The Psalms are among the best remedies for those times when we become anxious. That which discourages us or causes us to be afraid has already been experienced by others. So much of what depresses us is put into proper perspective when we read the psalms and are reminded of what troubled David. Psalm 143 is a great example of a psalm to read in troubled times. For the sake of brevity, I’ll just provide the verse reference along with a brief commentary.
(v. 1) With humble heart, David asks of God that his prayer be heard, not because David is worthy to be heard, but because God is faithful and righteous. We don’t deserve to be heard, but He has promised we will.
(v. 2) David appeals to the mercy that God can bestow and asks that Righteous God not look upon him as the Righteous Judge would, but as a Merciful God does. Today, we have access to His mercy.
(v. 3) David states his need for God’s mercy: the enemy has persecuted his soul, crushed his life to the ground, and forced him to live in the darkness of the caves. In the very places where dead are entombed, David has been forced to reside by his enemy. Probably, this refers to the days when Saul persecuted him.
(v. 4) The effect of the enemy’s persecution and pursuit is that David’s spirit is overwhelmed and he is confused by the illogic of it all.
(v. 5) This is the good part! David not only prays to a merciful God for mercy, he also reflects on the power of God and the work of His hands. And it is when David meditates on the goodness and power of God that he…
(v. 6) reaches out for God. Metaphorically, he wants to put his hand in the hand of God. His soul thirsts for God.
(v. 7) David confesses that being cut off from his family and hiding in the caves is not the worst that could happen. If God turns His face away, then David confesses that he is as a dead man. With God, David can endure and overcome. Without God, David admits he is as hopeless as the dead. But David does not only want to have his complaints heard, he wants three things from God that will sustain him.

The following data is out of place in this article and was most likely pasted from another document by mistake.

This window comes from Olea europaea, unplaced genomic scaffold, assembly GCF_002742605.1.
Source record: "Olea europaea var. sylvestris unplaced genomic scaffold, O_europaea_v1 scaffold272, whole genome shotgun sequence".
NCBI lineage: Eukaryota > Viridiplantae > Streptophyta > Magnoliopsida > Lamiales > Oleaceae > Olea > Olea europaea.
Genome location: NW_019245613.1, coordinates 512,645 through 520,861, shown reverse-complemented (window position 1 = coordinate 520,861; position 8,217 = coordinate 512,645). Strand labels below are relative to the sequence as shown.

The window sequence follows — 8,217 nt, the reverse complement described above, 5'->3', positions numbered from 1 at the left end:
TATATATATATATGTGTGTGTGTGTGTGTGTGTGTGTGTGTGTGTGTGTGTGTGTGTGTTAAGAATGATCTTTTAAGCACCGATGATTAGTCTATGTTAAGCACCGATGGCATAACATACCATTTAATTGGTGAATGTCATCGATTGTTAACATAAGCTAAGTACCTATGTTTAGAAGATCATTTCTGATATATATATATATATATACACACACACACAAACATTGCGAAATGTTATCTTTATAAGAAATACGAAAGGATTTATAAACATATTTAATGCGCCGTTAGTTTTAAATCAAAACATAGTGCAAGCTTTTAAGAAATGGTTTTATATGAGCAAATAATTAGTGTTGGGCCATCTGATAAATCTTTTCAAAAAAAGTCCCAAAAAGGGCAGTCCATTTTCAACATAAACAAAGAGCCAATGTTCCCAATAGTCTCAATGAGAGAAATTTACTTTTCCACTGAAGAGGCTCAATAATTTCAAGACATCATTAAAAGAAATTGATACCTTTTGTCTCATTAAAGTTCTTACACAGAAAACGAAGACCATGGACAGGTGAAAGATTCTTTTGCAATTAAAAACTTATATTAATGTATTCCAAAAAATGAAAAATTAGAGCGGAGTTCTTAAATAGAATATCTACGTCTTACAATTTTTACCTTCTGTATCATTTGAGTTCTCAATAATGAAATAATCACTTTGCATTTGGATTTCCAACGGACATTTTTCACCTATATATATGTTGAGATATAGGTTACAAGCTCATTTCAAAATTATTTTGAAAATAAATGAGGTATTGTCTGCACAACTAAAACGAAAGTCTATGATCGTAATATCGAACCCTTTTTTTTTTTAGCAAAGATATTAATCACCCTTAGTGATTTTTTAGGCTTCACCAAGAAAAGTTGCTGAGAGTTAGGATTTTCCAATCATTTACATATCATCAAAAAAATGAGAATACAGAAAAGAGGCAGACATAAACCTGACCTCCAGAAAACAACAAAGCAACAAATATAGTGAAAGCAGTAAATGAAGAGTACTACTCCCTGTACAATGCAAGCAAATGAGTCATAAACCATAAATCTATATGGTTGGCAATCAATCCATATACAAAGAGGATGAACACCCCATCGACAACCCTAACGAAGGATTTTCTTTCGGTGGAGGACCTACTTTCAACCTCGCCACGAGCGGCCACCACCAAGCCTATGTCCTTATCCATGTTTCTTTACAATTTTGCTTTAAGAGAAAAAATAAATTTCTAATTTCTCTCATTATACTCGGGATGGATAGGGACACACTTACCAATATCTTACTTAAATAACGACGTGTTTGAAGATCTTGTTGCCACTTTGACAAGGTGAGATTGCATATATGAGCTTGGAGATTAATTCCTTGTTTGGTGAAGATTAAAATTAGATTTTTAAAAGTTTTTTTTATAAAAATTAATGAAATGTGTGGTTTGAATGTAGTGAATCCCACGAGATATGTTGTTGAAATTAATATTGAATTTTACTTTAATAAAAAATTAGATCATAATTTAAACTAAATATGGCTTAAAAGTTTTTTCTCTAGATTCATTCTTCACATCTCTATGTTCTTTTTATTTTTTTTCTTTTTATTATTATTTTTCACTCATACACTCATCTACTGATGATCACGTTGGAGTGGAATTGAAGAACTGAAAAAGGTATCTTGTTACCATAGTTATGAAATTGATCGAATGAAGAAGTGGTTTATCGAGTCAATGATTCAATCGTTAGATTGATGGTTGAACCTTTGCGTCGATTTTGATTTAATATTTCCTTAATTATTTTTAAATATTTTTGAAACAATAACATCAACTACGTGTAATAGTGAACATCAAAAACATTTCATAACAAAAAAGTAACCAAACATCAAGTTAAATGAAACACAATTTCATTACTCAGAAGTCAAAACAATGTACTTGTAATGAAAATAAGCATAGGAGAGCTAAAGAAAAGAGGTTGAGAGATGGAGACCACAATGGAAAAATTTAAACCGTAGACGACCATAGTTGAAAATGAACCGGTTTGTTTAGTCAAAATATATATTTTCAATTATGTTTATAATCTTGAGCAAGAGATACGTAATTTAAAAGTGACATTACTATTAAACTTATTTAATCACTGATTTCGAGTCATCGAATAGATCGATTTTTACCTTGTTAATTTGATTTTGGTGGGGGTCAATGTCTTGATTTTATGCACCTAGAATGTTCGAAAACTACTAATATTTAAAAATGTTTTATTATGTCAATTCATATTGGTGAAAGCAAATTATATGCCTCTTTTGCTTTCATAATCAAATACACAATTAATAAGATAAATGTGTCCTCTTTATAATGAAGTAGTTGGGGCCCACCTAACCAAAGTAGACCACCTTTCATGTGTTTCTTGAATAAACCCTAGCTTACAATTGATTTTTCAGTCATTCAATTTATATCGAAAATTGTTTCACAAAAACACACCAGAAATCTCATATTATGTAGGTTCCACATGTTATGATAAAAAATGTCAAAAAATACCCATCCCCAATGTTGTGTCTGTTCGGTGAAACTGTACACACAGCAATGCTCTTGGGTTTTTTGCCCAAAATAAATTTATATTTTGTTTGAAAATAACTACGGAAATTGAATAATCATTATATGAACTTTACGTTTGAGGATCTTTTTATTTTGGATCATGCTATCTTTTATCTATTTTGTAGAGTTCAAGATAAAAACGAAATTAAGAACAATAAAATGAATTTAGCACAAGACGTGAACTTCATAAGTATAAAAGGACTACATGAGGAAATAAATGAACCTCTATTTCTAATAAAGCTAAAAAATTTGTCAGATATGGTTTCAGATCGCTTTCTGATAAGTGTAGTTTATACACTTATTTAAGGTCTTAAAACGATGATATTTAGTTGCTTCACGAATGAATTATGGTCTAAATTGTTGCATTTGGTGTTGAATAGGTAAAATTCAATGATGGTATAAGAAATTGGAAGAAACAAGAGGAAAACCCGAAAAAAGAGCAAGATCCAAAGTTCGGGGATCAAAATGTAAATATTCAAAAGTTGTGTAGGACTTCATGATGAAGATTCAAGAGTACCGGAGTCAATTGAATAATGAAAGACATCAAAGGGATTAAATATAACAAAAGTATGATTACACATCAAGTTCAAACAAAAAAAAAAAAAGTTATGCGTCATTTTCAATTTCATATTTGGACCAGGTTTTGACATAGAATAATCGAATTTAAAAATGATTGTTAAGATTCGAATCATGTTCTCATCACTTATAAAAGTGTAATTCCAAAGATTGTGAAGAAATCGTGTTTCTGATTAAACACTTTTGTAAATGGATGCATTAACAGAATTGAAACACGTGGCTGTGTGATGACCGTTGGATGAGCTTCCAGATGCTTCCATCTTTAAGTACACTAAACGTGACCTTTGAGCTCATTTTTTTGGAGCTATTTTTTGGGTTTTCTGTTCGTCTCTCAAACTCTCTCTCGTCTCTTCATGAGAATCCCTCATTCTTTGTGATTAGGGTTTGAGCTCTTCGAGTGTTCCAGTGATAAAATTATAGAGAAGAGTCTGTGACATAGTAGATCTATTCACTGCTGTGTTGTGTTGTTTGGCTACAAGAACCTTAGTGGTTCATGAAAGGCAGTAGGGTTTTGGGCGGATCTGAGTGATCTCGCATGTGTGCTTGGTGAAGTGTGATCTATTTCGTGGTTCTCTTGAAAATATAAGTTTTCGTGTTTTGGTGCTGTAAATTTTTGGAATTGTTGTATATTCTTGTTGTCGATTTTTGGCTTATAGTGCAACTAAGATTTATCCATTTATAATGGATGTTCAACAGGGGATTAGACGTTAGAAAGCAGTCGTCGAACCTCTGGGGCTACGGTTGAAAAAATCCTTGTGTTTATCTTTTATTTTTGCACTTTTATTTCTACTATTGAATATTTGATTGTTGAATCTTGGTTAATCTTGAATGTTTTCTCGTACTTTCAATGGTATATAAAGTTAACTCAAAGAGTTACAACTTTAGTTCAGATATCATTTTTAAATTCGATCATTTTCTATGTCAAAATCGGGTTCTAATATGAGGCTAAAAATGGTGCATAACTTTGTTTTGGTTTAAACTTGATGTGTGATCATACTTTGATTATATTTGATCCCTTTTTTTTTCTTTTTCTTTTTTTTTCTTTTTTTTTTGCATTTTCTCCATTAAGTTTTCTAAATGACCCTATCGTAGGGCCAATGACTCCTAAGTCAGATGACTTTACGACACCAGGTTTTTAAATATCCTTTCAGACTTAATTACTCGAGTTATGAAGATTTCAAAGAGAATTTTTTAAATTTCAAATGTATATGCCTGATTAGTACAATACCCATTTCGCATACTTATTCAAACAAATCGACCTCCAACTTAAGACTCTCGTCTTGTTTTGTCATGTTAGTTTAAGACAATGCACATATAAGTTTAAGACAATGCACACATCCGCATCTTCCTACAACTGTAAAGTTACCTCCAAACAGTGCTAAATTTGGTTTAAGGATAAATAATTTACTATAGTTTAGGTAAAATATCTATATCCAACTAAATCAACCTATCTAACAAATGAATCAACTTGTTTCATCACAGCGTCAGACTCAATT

(v. 8) LET ME HEAR YOUR LOVINGKINDNESS. Some say that this is asking for God to give David a demonstration of His loving care for David. That may be, but the latter part of the verse is a request that God would teach him the way in which he should walk. That speaks of instruction from God’s word, and I think it explains the first part of the verse. To hear God’s word and be instructed by God is to be the beneficiary of God’s lovingkindness. When we feel oppressed on every hand, is it our thought to turn to the Scriptures and be reminded of God’s love? Or, is it to turn to God in urgent and fervent prayer sans The Book?
(v. 9) DELIVER ME from my enemies. David says he takes refuge, not in the rocks and the caves of the wilderness— he takes his refuge in God. Why? Because he has reflected on God and the ways of God.
(v. 10) TEACH ME. David begs God to teach him to do God’s will because, “You are my God.” We often forget about David’s third request. We claim Him as our God, and we even buy the T-shirt that says it; but in times of distress do we pray as David did to be taught of God?
(v. 11) David asks for renewal or revival based not on his own righteousness because, as he stated in v. 2, in the eyes of God no man is righteous. Instead David asks for renewal of his spirit because God is righteous and will keep His word.
And finally, David asked specifically for aid with his specific concern. This is the time to ask, after his thoughts and anxieties have been tempered by what he knows of a righteous, merciful, and loving God.
(v. 12) And in Your lovingkindness cut off my enemies and destroy all those who afflict my soul … and here is the clincher … For I am Your servant.
With humble heart, a servant cries out to his God, confident he will be heard. And when a child of God has that same humility of heart and appeals to our faithful Father, we know He hears and He cares and He answers. And then the sun shines again–even when we are in the cave! It’s a great psalm!
Keep studying. DC Brown ©2017